St Brigid's Church owner Patrick MacDonald is represented by attorney Gordon Douglas.
Peuples unis du Canada – The United People of Canada (TUPC) has 17 more days to prepare for its deportation hearing. Judge Sally Gomery granted them an adjournment Friday morning.
The St. Brigid Church case in Lowertown Ottawa will therefore be back in Ontario Superior Court on September 19 at 10 a.m. h.
TUPC attorney Saron Gebreselassie was not in court Friday. She was traveling across the country.
It was therefore William Komer, one of the directors of TUPC, who alone represented the position and interests of the group. The judge was not impressed, and let it be known.
Lawyer Ms. Gebreselassie, however, informed the court that she considered the time limits too short: TUPC only had five business days to prepare for the hearing, and since their offices are in London, Ontario, they did not have time to prepare. This is why the hearing was postponed.
St. Brigid's Church owner Patrick McDonald (with a hat).
Affidavits should be sent by TUPC by September 9th. Those of the owner, Patrick MacDonald, by September 13.
Cross-examinations will take place in court, not in advance. As for them, the evidence will have to be presented by affidavit, and not during the hearing.
Judge Gomery insisted on the importance of the group being represented by a lawyer, at that time, and not by William Komer alone.
Conditions attached to the adjournment of the hearing include a ban on obstructing the work of a bailiff, blocking access to the church parking lot, and harassing tenants of the building . The group will also need to give full access to the building to the owner, including allowing a water heater repair company to make repairs.
The owner of the church, Patrick MacDonald, spoke on the issue for the first time since the beginning of the case.
Patrick MacDonald wants to revoke the purchase agreement he made with the TUPC group.
What we have to stop there is the; intimidation of other tenants, he pleads. Stop this type of behavior.
“The Squirt Gun Squad needs to stop harassing people.
— Patrick MacDonald, owner of St. Brigid's Church in Ottawa
Court documents say that Mr. McDonald, along with three other owners of various properties around St. Brigid's Church, entered into a sale agreement with the TUPC Group on June 13.
A sales agreement dated June 8 shows the site was to be sold for $5.95 million. The deal included a series of deposits whose amounts were to increase over time.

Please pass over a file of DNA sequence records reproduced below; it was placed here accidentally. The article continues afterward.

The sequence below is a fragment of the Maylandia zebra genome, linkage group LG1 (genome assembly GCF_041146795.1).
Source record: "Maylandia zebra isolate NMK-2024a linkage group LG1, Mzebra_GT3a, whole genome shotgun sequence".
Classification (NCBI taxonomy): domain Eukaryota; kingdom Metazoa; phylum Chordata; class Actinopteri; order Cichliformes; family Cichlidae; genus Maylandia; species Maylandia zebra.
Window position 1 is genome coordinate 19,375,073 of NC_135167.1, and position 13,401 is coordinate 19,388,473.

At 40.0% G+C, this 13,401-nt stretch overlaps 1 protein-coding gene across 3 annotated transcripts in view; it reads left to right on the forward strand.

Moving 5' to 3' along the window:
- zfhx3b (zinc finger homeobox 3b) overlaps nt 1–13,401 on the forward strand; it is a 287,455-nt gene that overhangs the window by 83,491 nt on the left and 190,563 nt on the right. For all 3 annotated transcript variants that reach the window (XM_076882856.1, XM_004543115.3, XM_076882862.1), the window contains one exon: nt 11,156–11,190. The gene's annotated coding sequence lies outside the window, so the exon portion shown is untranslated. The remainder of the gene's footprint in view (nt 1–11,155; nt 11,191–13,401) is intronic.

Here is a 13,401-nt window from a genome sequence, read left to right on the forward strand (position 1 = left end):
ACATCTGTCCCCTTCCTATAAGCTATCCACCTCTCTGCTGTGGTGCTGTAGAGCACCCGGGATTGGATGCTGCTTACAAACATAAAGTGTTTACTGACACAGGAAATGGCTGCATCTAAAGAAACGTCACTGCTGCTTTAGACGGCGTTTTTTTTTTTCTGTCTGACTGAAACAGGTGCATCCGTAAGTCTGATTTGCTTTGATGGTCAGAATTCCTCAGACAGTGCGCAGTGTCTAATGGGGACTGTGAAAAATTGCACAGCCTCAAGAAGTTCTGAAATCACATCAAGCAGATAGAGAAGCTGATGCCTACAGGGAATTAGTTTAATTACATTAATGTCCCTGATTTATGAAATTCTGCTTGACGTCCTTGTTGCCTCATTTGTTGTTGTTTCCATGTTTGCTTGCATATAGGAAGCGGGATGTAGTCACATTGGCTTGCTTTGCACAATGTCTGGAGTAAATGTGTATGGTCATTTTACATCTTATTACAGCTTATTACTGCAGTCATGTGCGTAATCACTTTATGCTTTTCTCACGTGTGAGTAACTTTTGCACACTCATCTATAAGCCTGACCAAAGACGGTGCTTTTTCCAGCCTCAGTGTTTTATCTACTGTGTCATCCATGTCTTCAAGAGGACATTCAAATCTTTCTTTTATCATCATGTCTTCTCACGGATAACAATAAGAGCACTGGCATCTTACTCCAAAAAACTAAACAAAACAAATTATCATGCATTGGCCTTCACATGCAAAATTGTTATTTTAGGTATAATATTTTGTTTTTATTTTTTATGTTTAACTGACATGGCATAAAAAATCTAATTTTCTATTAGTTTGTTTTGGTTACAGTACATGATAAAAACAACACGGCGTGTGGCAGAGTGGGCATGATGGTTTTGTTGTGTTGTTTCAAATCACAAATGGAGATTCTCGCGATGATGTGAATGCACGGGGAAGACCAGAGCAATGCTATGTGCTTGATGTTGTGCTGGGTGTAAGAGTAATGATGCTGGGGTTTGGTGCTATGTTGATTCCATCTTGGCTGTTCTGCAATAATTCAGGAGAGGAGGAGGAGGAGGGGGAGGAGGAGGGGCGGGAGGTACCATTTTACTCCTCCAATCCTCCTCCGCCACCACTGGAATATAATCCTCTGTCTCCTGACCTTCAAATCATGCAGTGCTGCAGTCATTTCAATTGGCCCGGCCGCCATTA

When people make an offer, they say they have the money, you don't. can't look at their bank account,” MacDonald argues.
At no time did we say that we were in possession of 6 million dollars, defends William Komer. We said, here's a $5,000 deposit, we're going to do a fundraising campaign, he reports.
Access to the church was necessary for them to lead this fundraiser, says Komer. They did not provide it to us.
William Komer is one of the directors of the United Peoples of Canada group.
TUPC is in possession of additional evidence reveals William Komer. Clear audio recordings of verbal agreements were made.
“We have an active deal, which they are clearly trying to get out of. We will enforce our rights under this agreement.
—William Komer, one of the organizers of TUPC
We handed them the $100,000 and we're just waiting for them to accept it, adds- he.
If the landlord were to accept the payment now offered by the tenant, explains Mr. MacDonald's lawyer, Gordon Douglas, the act would be seen as if the violation of the contract was rectified. Which is not the case, he reiterates.
We maintain that there is no obligation for the owner to accept payment after the revocation.
Gordon Douglas is also very confident in September 19 view. I expect, in fact, I hope that by that date we will get a court order based on the evidence and then we can proceed with the subpoenas.
“You have to come to court with clean hands in order to make the case that you, as a tenant, should be released from forfeiture.
— Gordon Douglas, the building owner's attorney
In his eyes, what has been happening at St. Brigid's Church since August 17 is tangible proof that the client did not come to court with clean hands.
Gordon Douglas is the attorney for the owner of St. Brigid's Church.
Asked by reporters whether his client regretted doing business with TUPC, attorney Douglas said Patrick MacDonald was confident the group would be worthy of the works already underway in the church grounds, which had been used for several years as an arts centre.
I leave it to others to decide if, in fact, said promise was kept, concedes the lawyer.
Judge Gomery recalled that it is not only a question of default of payment, but indeed of a revocation of the agreement to sell the church to the TUPC group by the owner.
According to the affidavit filed by Patrick McDonald in the Superior Court, the group owes him several sums.
TUPC n notably was unable to remit deposits totaling $100,000 to purchase the church. He still owes $10,000 in rent, nor has he provided proof of the $5 million liability insurance required to honor the deal, while he remains at the facility. /p>
With information from Frédéric Pepin and Claudine Richard